All You Need To Know About Emerald Cuts And Shapes

If you’re in the market for an heirloom piece or alternative engagement ring with an emerald, but are unsure which shape of emerald is best for your purposes, look no further. Here, we’re breaking down the features of popular emerald shapes and things to take into consideration when deciding which to choose for jewellery.

First, it’s important to make the distinction between gemstone ‘shape’ and ‘cut’. While often used synonymously or in combinations that confuse the meaning between them, the two terms refer to different things.

Emerald cut vs. shape

Gemstone shape refers to the overall outline of a gemstone. On the other hand, gemstone cut refers to the way a gemstone is faceted and polished to maximise its optical properties and enhance its natural beauty. In short, the shape of a gemstone determines its basic form, while the cut determines its overall aesthetic appeal.

Emeralds can be crafted into any shape, but some common emerald shapes for jewellery setting that best display the profundity of colour are emerald, round, oval, pear, and octagon. Take one single shape like a round emerald – this can be faceted with various cutting styles like brilliant cut, old mine cut, modern round cut, or rose cut.

diamond cut into emerald cut that reveals the pure clarity of the gemstone

Inclusions are common in emeralds due to their natural formation process. These are sometimes referred to as “gardens” because the trapped crystals or gas can look like foliage. While particular shapes and cuts are used to minimise the visibility of internal flaws in emeralds, preference ultimately comes to the individual. Inclusions are even valued by some jewellers and shoppers due to their unique look.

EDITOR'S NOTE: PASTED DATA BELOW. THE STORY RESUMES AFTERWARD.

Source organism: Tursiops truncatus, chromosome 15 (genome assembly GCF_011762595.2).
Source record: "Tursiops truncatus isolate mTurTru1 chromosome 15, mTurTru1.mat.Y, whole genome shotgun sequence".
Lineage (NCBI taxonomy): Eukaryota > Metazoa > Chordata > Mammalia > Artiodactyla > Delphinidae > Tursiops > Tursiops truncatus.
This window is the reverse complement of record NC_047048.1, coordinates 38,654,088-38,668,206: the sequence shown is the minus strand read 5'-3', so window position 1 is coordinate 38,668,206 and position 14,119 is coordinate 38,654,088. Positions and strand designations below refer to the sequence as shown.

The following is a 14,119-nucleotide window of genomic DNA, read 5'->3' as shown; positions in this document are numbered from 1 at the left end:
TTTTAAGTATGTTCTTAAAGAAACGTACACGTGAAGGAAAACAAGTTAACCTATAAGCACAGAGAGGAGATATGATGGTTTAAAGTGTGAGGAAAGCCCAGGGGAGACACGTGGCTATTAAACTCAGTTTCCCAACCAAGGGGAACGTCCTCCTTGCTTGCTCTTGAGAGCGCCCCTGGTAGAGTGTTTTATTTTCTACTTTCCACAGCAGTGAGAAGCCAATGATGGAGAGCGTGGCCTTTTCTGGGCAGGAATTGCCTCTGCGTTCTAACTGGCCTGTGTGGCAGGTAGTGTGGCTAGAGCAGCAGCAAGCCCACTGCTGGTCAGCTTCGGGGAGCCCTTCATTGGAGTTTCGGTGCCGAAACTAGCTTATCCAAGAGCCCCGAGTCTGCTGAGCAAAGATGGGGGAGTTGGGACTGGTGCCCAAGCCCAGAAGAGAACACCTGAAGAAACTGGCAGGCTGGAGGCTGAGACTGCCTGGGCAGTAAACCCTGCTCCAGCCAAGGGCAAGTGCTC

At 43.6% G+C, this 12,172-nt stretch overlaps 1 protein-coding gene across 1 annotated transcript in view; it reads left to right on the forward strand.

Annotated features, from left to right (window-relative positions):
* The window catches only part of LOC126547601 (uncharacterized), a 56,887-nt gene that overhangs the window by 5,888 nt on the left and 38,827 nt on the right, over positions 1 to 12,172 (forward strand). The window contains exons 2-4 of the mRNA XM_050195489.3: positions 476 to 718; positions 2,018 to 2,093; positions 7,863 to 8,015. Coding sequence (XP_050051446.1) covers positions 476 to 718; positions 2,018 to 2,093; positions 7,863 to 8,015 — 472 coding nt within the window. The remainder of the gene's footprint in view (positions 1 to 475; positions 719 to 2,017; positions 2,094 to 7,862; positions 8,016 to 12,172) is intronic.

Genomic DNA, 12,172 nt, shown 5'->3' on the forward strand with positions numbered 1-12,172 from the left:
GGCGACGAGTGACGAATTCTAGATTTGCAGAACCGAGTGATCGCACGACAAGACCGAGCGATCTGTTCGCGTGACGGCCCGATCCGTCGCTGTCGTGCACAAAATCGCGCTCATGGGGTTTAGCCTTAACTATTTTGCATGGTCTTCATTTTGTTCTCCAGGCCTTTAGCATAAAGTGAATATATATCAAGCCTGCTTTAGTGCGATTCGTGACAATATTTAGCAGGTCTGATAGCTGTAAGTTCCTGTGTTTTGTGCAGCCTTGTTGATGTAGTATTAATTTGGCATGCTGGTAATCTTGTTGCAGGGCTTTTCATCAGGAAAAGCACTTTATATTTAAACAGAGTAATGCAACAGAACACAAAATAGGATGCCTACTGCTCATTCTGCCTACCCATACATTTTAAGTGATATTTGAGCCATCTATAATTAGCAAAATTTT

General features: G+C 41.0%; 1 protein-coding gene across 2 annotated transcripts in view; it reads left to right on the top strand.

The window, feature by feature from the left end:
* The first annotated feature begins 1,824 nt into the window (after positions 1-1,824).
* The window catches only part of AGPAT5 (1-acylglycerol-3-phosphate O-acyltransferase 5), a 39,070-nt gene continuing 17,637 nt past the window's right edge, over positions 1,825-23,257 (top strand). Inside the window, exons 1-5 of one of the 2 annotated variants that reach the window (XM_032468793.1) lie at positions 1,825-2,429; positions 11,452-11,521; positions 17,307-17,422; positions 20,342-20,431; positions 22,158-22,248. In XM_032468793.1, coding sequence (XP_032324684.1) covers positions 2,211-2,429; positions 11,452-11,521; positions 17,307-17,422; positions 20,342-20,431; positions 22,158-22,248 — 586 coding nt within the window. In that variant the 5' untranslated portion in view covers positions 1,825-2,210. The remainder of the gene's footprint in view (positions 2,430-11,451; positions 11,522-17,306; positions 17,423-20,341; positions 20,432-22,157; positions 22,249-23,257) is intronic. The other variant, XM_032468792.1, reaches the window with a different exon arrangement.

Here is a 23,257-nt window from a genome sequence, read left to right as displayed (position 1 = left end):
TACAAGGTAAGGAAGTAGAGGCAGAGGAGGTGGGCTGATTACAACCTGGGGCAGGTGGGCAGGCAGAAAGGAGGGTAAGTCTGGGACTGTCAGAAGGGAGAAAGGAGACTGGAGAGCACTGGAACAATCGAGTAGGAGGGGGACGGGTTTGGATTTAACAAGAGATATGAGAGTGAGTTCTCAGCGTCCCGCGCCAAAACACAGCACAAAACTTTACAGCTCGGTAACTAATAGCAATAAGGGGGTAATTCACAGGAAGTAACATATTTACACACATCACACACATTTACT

Having said this, in the following deep dive into common emerald shapes, we will sometimes refer to them as ‘cuts’ as this term is generally used in everyday language within the gemstone industry to refer to the overall shape and faceting style.

Emerald shape

The ‘emerald cut’ was a shape developed specifically to protect the brittle green gems from chipping during faceting. This rectangular shape is characterised by chiselled step cuts arranged in parallel facets and cut corners, which lend the emerald a regal and elegant look. Today, the ‘emerald cut’ is one of the most recognizable gemstone cuts in the world.

The con of this shape is that you need an emerald with few inclusions and even colour distribution throughout. (Colour zoning, where a gemstone exhibits patches of uneven colour throughout, can be less desired for the inconsistency in saturation.) Because the top of this gem shape allows viewers to peer deep into the stone, imperfections are more readily visible.

Round shape

The round cut is another popular shape for handling emeralds. It features a circular shape with a flat top and rounded bottom, as well as 50+ symmetrical facets arranged in a circular pattern to maximise the reflection of light. This gives round cut gems endless sparkle back through the crown of the stone, which can help reduce the appearance of imperfections in emeralds.